On Monday, February 16, 45 years ago, I made a commitment to my husband to share life together. A gala affair it was all right. Our wedding ceremony took place in the Crystal Room of the Beverly Hills Hotel, with it’s elegant walls and carpet emanating rich deep tones of red, a fantasy that was a reality for a gal who grew up on the shores of Lake Erie. Memories flood my consciousness as I reflect on this day: my bridesmaids dressed in their long, red, brocade dresses, the delicate pink heart-shaped canopy under which we spoke our vows, the gaiety which followed, including almost everyone dancing Greek, whether they knew how to or not, they just wanted to be included in on the fun.
45 years later; I have three sensitive and caring adult children, a wonderful daughter-in-law, a son-in-law that’s like a son, four incredibly precious granddaughters, and…the same husband. I feel blessed.
When I was active with “est,” (a human potential growth movement popular in the 70’s) there was always a question that was posed to the volunteers at the conclusion of events. “What worked?” and “what didn’t?” I asked myself those two questions as I began this day of reflection and celebration.
One thing that I believe worked for me was trying to take care of my self, which some people might call selfish. And it was challenging, especially during those early years as we were starting our family. Before I knew it, I was living the American dream; a lovely home (no picket fence though), three children, a dog, and a station wagon. But there was something inside of me that was determined to not loose myself while attending to the demands of our family, establishing a secure and loving environment for our children, nurturing the friendship with my husband and living an active life. My heart was often heavy as I struggled to find my Self in the day- to-day process. (There are some good juicy stories in my book, Attitudes, Beliefs and Choices.) As the children grew older I returned to school, pursued personal growth, and developed my spiritual practice, while pondering the four questions that surface for most of us during significant times in life:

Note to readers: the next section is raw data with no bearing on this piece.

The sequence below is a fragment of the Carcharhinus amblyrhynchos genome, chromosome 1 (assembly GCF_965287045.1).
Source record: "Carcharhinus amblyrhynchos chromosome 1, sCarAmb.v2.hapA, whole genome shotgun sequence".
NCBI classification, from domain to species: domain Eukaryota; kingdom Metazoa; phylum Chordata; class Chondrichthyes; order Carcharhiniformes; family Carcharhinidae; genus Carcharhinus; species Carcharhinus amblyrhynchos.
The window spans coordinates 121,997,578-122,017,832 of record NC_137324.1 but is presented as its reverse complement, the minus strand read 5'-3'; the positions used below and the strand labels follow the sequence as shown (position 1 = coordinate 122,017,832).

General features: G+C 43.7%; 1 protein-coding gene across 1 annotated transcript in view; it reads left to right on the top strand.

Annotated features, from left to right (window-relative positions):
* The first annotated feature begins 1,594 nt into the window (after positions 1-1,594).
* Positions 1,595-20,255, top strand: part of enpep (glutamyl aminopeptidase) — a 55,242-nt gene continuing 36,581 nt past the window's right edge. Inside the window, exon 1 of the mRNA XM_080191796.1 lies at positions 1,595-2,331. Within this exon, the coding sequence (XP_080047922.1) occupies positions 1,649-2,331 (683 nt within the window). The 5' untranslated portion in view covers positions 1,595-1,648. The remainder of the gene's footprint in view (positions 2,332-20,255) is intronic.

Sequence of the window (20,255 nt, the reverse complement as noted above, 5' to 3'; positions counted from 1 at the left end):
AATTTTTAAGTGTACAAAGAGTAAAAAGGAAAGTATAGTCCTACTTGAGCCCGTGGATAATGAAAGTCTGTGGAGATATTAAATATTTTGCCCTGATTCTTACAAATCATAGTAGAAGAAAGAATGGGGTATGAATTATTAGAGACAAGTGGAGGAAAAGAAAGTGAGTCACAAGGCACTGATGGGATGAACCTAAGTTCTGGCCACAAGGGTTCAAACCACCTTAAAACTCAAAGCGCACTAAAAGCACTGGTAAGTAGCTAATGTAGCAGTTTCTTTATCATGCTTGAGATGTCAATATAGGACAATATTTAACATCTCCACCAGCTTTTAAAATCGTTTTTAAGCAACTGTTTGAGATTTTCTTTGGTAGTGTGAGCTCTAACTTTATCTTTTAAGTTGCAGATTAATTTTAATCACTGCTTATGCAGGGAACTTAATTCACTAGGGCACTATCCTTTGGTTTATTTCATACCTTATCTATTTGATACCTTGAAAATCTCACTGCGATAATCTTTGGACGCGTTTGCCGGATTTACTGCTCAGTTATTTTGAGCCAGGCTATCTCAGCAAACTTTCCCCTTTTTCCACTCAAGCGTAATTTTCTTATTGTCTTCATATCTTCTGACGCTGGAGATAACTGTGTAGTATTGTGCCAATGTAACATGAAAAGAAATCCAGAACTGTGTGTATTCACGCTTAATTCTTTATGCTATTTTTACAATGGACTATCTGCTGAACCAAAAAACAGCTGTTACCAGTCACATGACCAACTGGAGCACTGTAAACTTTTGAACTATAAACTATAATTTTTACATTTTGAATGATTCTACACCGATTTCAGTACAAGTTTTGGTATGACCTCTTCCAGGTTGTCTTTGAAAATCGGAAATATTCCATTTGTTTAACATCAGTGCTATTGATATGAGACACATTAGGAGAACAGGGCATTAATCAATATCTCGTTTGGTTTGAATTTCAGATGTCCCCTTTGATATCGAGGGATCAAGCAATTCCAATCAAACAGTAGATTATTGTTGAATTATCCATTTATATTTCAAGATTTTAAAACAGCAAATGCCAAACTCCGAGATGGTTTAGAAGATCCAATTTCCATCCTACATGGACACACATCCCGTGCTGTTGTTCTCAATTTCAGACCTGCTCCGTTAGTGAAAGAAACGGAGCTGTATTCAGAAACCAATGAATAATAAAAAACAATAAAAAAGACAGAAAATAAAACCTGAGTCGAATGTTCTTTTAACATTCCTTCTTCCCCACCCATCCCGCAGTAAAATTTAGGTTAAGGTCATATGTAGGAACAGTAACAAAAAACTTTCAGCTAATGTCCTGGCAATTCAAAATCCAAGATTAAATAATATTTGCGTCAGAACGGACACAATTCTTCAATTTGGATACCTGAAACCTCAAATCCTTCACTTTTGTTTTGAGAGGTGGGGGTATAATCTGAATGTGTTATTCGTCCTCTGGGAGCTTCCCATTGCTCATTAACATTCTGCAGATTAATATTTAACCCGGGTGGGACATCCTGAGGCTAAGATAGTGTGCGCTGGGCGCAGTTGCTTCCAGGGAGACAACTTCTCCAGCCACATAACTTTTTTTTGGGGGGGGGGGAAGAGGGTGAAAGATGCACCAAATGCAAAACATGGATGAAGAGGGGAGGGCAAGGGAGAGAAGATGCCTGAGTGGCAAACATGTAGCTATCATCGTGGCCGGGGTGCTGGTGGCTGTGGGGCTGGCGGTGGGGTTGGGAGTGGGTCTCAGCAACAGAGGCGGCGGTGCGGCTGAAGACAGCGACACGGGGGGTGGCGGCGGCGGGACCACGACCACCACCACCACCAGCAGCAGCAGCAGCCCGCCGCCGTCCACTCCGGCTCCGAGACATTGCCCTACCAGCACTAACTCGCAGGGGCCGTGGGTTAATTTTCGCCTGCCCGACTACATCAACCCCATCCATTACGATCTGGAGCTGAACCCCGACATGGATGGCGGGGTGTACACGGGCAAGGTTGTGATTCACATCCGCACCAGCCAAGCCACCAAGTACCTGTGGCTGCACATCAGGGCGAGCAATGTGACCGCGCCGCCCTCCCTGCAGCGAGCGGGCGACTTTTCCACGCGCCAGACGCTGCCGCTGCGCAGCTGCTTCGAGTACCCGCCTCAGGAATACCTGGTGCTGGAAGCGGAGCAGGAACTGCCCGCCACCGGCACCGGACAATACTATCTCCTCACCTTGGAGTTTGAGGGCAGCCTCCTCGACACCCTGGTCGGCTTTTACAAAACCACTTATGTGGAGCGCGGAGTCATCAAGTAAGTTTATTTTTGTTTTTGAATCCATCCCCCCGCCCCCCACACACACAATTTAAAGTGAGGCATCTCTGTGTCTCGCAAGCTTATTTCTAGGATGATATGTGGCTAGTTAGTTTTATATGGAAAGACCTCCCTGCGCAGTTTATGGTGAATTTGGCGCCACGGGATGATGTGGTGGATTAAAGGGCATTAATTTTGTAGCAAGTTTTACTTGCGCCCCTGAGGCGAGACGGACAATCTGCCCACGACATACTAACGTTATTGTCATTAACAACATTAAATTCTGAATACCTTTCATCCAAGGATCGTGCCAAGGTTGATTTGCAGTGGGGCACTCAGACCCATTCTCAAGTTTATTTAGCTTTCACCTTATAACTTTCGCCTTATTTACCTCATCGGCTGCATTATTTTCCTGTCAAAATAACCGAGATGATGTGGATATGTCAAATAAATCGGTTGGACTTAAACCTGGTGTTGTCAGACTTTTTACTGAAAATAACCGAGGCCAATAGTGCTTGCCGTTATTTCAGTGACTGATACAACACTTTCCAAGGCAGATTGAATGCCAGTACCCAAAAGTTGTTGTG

*Who am I?
*Where did I come from?
*Where am I going?
*What am I doing here?
So I would say a big “what worked” for me was being true to myself during the past 45 years of marriage. I believe it brought me to the place where I am today, knowing who I truly am, loving myself, and feeling immensely appreciative for the journey—all of it. I have continually brought all of who I am and the vast spectrum of feelings, to our relationship, with the intention of knowing things always work out for the best. To add to the list: letting go of make wrong, criticism, complaining, the past, the way I think it should be and resistance. Huge lessons.
What didn’t work:
*when I focused on the way I thought life should be, I was in resistance.
*when I focused on the way my body should look, I was in resistance.
*when I focused on my unworthiness, I was in resistance.
*when I focused on being impatient, I was in resistance.
*when I focused on limitations, I was in resistance.
Resistance clearly does not work for a happy life, meaningful relationships, peace of mind nor just about anything.
What does work for me today is to focus on:
*all my blessings
*aligning with The Great Spirit
*expressing myself as the spiritual being that I am—a source of Light and Love
*laughter, enthusiasm and joy
*my spiritual practice
*the grand adventure of life–moment to moment
Alexandra Delis-Abrams, Ph.D., aka The Attitude Doc can help guide you towards a path of tremendous success in all areas of your life and give the life change lessons or change your life.
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